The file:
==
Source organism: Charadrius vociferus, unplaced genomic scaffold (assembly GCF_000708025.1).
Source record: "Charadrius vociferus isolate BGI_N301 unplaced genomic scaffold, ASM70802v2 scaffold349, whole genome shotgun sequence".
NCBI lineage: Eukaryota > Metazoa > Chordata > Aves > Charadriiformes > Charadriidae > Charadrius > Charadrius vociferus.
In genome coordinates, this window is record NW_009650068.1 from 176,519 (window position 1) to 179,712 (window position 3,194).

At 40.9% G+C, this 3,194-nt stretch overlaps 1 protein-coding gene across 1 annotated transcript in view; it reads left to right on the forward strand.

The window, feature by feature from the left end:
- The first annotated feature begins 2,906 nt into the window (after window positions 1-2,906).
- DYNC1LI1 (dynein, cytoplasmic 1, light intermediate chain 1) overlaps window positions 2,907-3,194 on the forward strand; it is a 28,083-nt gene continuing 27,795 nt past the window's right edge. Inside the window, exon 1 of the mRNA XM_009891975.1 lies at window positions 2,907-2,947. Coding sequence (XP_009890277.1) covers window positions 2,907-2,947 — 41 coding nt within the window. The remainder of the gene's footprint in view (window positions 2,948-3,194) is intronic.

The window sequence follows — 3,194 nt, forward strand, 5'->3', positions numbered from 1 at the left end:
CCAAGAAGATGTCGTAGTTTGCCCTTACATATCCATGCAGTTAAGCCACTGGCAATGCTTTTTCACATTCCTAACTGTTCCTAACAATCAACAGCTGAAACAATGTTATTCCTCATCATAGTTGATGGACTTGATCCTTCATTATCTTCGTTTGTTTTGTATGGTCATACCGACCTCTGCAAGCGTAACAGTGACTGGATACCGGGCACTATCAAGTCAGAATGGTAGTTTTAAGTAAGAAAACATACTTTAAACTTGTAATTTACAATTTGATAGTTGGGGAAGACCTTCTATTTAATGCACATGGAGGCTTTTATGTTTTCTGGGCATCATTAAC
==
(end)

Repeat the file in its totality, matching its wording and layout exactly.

Source organism: Charadrius vociferus, unplaced genomic scaffold (assembly GCF_000708025.1).
Source record: "Charadrius vociferus isolate BGI_N301 unplaced genomic scaffold, ASM70802v2 scaffold349, whole genome shotgun sequence".
NCBI lineage: Eukaryota > Metazoa > Chordata > Aves > Charadriiformes > Charadriidae > Charadrius > Charadrius vociferus.
In genome coordinates, this window is record NW_009650068.1 from 176,519 (window position 1) to 179,712 (window position 3,194).

At 40.9% G+C, this 3,194-nt stretch overlaps 1 protein-coding gene across 1 annotated transcript in view; it reads left to right on the forward strand.

The window, feature by feature from the left end:
- The first annotated feature begins 2,906 nt into the window (after window positions 1-2,906).
- DYNC1LI1 (dynein, cytoplasmic 1, light intermediate chain 1) overlaps window positions 2,907-3,194 on the forward strand; it is a 28,083-nt gene continuing 27,795 nt past the window's right edge. Inside the window, exon 1 of the mRNA XM_009891975.1 lies at window positions 2,907-2,947. Coding sequence (XP_009890277.1) covers window positions 2,907-2,947 — 41 coding nt within the window. The remainder of the gene's footprint in view (window positions 2,948-3,194) is intronic.

The window sequence follows — 3,194 nt, forward strand, 5'->3', positions numbered from 1 at the left end:
CCAAGAAGATGTCGTAGTTTGCCCTTACATATCCATGCAGTTAAGCCACTGGCAATGCTTTTTCACATTCCTAACTGTTCCTAACAATCAACAGCTGAAACAATGTTATTCCTCATCATAGTTGATGGACTTGATCCTTCATTATCTTCGTTTGTTTTGTATGGTCATACCGACCTCTGCAAGCGTAACAGTGACTGGATACCGGGCACTATCAAGTCAGAATGGTAGTTTTAAGTAAGAAAACATACTTTAAACTTGTAATTTACAATTTGATAGTTGGGGAAGACCTTCTATTTAATGCACATGGAGGCTTTTATGTTTTCTGGGCATCATTAAC